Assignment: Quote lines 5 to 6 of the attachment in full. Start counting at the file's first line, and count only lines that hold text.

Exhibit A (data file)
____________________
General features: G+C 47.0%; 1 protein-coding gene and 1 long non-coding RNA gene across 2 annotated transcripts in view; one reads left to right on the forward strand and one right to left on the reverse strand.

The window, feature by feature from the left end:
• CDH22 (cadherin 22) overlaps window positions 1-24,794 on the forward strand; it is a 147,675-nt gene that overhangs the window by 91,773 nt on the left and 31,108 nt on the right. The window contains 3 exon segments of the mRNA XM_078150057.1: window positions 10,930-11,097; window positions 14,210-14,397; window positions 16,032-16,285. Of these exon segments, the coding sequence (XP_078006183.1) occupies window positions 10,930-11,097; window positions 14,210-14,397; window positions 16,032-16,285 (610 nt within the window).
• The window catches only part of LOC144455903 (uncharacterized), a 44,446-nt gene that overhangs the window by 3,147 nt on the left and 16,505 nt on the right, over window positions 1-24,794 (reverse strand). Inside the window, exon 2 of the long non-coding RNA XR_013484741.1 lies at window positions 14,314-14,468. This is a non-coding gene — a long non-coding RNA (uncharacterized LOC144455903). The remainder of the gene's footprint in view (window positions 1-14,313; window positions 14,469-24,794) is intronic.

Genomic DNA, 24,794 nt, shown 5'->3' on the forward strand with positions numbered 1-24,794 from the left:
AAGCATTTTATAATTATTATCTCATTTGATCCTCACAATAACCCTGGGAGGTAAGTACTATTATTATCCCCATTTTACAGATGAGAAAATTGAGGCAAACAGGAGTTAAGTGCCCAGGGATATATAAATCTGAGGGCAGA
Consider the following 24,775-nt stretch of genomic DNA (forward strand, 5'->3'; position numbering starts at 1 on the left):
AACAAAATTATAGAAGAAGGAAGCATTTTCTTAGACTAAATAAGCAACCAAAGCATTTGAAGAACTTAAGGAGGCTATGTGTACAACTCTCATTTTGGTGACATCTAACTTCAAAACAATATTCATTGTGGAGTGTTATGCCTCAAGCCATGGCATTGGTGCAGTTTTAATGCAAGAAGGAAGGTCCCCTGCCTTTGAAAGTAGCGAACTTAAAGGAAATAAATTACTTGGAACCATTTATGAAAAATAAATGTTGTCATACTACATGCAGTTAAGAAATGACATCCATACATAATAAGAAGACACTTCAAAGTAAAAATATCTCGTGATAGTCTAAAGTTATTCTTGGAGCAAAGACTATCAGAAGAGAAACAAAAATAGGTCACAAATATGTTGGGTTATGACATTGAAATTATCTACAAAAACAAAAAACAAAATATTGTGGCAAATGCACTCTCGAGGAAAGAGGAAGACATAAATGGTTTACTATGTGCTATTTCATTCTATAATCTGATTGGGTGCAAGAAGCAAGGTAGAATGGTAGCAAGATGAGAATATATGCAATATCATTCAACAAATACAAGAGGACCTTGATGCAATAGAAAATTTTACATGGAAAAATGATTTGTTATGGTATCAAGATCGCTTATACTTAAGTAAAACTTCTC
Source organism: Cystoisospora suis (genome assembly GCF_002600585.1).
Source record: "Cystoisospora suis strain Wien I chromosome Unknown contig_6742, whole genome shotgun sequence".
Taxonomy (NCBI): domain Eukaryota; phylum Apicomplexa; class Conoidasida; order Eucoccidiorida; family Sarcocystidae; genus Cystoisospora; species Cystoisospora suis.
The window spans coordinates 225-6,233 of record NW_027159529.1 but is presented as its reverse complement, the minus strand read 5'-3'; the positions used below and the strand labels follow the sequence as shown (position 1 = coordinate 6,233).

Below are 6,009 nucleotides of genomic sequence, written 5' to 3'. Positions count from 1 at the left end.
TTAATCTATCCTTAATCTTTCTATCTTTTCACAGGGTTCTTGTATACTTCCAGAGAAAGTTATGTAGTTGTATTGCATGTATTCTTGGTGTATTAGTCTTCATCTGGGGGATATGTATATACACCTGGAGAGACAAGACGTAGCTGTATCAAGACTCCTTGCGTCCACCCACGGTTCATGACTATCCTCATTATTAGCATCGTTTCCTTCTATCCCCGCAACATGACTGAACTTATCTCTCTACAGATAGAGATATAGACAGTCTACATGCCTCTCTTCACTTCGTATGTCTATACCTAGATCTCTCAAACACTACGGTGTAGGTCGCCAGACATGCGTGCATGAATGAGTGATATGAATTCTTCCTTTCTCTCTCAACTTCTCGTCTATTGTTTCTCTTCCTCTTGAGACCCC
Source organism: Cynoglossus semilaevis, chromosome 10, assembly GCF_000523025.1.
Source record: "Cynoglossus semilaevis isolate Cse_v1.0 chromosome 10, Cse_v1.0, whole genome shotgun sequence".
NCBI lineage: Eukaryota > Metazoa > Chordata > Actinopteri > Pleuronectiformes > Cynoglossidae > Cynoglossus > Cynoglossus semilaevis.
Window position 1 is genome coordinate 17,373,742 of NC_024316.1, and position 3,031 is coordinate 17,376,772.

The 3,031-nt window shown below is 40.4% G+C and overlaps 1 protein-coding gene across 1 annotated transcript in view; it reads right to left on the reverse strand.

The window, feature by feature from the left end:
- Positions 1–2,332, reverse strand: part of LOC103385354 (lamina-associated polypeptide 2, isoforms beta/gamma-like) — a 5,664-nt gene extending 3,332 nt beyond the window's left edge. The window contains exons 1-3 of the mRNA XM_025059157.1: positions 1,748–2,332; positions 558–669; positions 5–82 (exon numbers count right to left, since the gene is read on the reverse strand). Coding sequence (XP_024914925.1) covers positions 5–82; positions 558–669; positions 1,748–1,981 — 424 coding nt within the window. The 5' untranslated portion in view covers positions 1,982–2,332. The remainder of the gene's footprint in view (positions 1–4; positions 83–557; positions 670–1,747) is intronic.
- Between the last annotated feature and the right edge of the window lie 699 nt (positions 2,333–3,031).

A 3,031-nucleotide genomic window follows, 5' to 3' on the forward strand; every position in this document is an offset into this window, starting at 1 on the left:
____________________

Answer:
Genomic DNA, 24,794 nt, shown 5'->3' on the forward strand with positions numbered 1-24,794 from the left:
AAGCATTTTATAATTATTATCTCATTTGATCCTCACAATAACCCTGGGAGGTAAGTACTATTATTATCCCCATTTTACAGATGAGAAAATTGAGGCAAACAGGAGTTAAGTGCCCAGGGATATATAAATCTGAGGGCAGA